Fascinating Assam (Asom, Axom) straddles the fertile Brahmaputra valley, making it the most accessible core of India’s northeast. The archetypal Assamese landscape offers mesmerising autumnal vistas over seemingly endless gold-green rice fields patched with palm and bamboo groves and distantly hemmed with hazy blue mountain horizons. In between are equally endless, equally gorgeous manicured tea estates. Unlike Sri Lanka’s or Darjeeling’s, Assamese tea estates are virtually flat and take their particular scenic splendour from the dappled shade of interplanted acacia trees that shield sensitive tea leaves from the blazing sun.
Assamese people might look ‘Indian’, but Assamese culture is proudly distinct: the neo-Vaishnavite faith is virtually a ‘national’ religion and the gamosa (a red-and-white embroidered scarf worn for prayer by most Assamese men) is a subtle mark of ‘national’ costume. Despite similarities between Bengali and Assamese alphabets, Assam is vehemently NOT Bengal. Indeed the influx of Bengali migrants to the state remains one of Assam’s hottest political issues. The Assamese have long bemoaned a perceived neglect and imperial attitude from Delhi for failing to stem that tide of immigration.
However, by no means all of Assam is ethnically Assamese. Before the Ahom invasions between the 13th and 15th centuries, much of today’s Assam was ruled from Dimapur (ironically now appended to Nagaland) by a Kachari-Dimasa dynasty. The Chutiaya (Deori-Bodo) kingdom was an important force further west. While this might seem of minor historical interest, the Dimasa and Bodo peoples didn’t just disappear. During the 20th century, increasing ethnic consciousness led their descendents to resent the Assamese in much the same way as the Assamese have resented Bengal and greater India. The result was a major Bodo insurgency that was only settled in 2004–05 with the creation of a partially self-governing ‘Bodoland’ in northwestern Assam. In the Cachar Hills around Haflong, the Dimasas continue a violent campaign for autonomy.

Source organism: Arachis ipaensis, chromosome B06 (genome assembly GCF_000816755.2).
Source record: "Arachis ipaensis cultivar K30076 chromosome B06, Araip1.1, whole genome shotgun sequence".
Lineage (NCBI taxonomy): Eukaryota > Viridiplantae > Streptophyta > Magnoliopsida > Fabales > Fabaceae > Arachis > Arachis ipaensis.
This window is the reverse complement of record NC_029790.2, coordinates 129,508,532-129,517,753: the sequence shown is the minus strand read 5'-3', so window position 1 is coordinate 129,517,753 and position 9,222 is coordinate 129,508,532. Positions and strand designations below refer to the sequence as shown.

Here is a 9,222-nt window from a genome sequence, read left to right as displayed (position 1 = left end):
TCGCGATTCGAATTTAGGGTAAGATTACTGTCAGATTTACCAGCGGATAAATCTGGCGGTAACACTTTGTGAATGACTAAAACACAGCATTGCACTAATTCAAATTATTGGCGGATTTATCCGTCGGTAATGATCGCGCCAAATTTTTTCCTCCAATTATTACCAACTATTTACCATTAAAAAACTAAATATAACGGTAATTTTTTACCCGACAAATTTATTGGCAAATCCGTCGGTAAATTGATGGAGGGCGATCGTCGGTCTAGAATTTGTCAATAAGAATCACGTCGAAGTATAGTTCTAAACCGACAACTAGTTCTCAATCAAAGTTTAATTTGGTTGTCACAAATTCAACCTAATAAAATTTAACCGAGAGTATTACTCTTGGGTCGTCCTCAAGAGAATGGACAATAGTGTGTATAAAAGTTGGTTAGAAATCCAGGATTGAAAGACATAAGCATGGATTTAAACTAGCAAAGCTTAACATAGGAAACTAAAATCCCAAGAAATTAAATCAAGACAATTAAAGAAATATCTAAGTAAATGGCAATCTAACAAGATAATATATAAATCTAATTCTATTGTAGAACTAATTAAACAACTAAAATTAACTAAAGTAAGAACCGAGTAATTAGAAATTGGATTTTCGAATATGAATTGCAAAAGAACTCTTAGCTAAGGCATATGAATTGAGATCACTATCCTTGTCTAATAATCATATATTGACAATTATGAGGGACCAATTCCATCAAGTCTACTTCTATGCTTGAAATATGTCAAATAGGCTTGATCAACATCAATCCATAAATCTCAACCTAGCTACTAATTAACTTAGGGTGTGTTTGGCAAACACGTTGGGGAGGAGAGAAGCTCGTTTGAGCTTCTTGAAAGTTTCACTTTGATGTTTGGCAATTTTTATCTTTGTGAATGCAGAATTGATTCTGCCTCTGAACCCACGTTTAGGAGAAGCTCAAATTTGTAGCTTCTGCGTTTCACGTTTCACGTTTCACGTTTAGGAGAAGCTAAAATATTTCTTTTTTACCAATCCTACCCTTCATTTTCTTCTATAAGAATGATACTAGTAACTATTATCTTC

Don’t let that put you off. Assam is a delightful, hospitable and deeply civilised place that you can easily grow to love. Its national parks protect a remarkable range of wildlife. And don’t miss the delicious Assamese food: fruity, mild and finely pH-balanced using a unique banana-alkaline extract called khar.
Assam’s beautiful rice fields look their emerald best in October. However, the national parks rarely open before November and, even then, the state’s iconic rhinoceroses will remain hard to spot amid elephant-height grasses. These grasses have burnt off by February, but by that stage the plains will have turned a relatively drab brown.
For more information, visit www.assamtourism.org.